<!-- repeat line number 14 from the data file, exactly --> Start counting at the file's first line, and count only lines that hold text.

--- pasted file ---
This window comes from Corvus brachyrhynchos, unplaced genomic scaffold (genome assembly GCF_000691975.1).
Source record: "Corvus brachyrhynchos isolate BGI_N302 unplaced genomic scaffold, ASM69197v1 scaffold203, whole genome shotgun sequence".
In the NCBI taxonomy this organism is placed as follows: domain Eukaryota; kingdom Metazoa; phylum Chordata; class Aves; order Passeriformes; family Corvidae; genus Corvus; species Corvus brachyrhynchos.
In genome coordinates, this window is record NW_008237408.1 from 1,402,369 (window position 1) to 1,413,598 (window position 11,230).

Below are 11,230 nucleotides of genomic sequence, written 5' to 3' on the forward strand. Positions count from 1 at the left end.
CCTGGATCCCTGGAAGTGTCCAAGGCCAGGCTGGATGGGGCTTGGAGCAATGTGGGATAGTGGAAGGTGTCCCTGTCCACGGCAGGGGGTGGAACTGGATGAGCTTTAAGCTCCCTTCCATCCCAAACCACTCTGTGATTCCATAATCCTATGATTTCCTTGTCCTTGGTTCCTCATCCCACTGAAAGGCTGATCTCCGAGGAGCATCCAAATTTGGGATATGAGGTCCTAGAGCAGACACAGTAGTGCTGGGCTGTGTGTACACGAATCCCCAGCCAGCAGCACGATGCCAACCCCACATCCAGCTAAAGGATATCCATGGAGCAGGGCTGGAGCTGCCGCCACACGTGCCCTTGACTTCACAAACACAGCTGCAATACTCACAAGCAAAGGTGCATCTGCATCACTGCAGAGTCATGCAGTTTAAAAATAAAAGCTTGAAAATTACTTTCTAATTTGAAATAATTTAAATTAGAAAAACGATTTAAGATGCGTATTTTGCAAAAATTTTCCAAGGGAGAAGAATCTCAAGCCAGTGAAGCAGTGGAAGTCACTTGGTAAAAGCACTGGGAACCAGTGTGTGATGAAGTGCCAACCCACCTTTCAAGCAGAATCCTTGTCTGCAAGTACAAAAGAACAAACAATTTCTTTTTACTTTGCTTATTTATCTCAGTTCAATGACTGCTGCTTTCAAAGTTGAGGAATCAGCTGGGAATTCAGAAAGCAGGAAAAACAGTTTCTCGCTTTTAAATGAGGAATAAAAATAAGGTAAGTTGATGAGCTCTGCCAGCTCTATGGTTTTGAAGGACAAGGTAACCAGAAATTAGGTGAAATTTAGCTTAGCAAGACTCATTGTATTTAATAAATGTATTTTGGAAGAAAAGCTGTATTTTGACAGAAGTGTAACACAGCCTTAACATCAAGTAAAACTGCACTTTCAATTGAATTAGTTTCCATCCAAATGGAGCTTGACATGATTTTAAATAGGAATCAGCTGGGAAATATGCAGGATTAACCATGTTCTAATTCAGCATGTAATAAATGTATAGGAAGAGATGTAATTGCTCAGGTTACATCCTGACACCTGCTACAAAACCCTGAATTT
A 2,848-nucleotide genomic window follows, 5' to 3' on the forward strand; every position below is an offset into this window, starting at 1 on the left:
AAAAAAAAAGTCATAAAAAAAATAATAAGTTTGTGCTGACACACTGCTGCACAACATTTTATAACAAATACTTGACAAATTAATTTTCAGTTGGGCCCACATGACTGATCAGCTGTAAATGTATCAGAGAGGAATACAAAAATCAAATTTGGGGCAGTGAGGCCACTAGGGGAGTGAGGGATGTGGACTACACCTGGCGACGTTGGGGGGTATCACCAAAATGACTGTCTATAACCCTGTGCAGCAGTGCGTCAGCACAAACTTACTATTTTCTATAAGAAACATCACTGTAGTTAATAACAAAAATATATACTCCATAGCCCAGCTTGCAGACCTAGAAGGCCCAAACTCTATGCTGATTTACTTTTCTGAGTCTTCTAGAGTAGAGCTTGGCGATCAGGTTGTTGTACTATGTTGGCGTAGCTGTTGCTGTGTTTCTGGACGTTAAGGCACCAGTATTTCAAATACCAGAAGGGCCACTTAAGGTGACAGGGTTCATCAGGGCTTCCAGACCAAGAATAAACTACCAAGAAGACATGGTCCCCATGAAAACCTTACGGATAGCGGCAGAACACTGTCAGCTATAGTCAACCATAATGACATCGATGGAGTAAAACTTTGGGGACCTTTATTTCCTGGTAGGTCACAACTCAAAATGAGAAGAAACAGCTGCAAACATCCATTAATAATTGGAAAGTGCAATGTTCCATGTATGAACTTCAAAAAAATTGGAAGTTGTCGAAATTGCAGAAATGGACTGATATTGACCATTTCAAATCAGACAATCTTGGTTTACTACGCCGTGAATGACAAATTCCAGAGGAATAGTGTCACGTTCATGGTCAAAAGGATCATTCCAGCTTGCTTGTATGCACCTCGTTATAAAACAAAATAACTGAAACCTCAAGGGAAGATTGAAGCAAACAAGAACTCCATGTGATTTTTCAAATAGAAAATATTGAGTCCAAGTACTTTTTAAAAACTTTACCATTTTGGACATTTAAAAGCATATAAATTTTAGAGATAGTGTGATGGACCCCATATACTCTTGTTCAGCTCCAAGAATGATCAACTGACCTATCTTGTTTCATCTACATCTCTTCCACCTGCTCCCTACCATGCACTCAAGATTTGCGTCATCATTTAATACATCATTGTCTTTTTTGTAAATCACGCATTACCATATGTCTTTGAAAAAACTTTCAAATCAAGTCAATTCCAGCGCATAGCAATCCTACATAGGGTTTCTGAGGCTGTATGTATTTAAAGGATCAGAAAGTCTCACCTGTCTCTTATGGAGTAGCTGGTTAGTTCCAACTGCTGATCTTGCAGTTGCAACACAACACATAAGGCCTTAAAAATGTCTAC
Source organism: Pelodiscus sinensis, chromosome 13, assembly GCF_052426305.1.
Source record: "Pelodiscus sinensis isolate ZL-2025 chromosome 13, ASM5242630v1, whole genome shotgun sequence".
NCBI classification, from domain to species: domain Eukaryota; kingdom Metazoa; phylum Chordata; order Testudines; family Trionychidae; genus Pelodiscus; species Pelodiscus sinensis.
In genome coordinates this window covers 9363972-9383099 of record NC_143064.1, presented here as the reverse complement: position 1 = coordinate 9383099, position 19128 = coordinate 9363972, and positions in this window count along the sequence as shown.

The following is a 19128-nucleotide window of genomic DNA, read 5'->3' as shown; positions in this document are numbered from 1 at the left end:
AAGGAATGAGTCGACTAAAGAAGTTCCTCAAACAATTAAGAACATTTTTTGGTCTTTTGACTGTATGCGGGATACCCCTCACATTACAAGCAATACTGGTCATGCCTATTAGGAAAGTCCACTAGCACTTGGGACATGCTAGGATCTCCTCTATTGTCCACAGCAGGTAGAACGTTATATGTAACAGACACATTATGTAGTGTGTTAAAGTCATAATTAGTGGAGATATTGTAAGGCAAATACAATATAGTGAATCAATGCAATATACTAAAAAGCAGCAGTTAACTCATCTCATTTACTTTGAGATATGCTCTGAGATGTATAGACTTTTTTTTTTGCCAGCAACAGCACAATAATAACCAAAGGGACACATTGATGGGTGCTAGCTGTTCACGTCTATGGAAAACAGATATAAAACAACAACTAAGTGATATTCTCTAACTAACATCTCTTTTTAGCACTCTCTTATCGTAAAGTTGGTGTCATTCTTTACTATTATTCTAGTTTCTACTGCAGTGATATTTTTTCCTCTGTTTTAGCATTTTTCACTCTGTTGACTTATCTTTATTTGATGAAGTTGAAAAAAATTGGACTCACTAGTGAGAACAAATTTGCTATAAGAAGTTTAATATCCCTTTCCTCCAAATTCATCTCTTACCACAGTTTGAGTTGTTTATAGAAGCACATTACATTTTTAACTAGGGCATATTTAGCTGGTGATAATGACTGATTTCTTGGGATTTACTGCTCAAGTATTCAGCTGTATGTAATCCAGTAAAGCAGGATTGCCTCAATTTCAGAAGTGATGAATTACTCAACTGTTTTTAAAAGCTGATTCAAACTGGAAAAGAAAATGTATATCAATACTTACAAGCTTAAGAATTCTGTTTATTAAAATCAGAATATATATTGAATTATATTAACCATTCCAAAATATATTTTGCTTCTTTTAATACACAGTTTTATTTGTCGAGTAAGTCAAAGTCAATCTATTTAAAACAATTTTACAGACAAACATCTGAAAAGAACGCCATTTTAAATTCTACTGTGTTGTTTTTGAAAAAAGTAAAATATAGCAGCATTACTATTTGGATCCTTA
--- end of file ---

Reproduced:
AAGGAATGAGTCGACTAAAGAAGTTCCTCAAACAATTAAGAACATTTTTTGGTCTTTTGACTGTATGCGGGATACCCCTCACATTACAAGCAATACTGGTCATGCCTATTAGGAAAGTCCACTAGCACTTGGGACATGCTAGGATCTCCTCTATTGTCCACAGCAGGTAGAACGTTATATGTAACAGACACATTATGTAGTGTGTTAAAGTCATAATTAGTGGAGATATTGTAAGGCAAATACAATATAGTGAATCAATGCAATATACTAAAAAGCAGCAGTTAACTCATCTCATTTACTTTGAGATATGCTCTGAGATGTATAGACTTTTTTTTTTGCCAGCAACAGCACAATAATAACCAAAGGGACACATTGATGGGTGCTAGCTGTTCACGTCTATGGAAAACAGATATAAAACAACAACTAAGTGATATTCTCTAACTAACATCTCTTTTTAGCACTCTCTTATCGTAAAGTTGGTGTCATTCTTTACTATTATTCTAGTTTCTACTGCAGTGATATTTTTTCCTCTGTTTTAGCATTTTTCACTCTGTTGACTTATCTTTATTTGATGAAGTTGAAAAAAATTGGACTCACTAGTGAGAACAAATTTGCTATAAGAAGTTTAATATCCCTTTCCTCCAAATTCATCTCTTACCACAGTTTGAGTTGTTTATAGAAGCACATTACATTTTTAACTAGGGCATATTTAGCTGGTGATAATGACTGATTTCTTGGGATTTACTGCTCAAGTATTCAGCTGTATGTAATCCAGTAAAGCAGGATTGCCTCAATTTCAGAAGTGATGAATTACTCAACTGTTTTTAAAAGCTGATTCAAACTGGAAAAGAAAATGTATATCAATACTTACAAGCTTAAGAATTCTGTTTATTAAAATCAGAATATATATTGAATTATATTAACCATTCCAAAATATATTTTGCTTCTTTTAATACACAGTTTTATTTGTCGAGTAAGTCAAAGTCAATCTATTTAAAACAATTTTACAGACAAACATCTGAAAAGAACGCCATTTTAAATTCTACTGTGTTGTTTTTGAAAAAAGTAAAATATAGCAGCATTACTATTTGGATCCTTA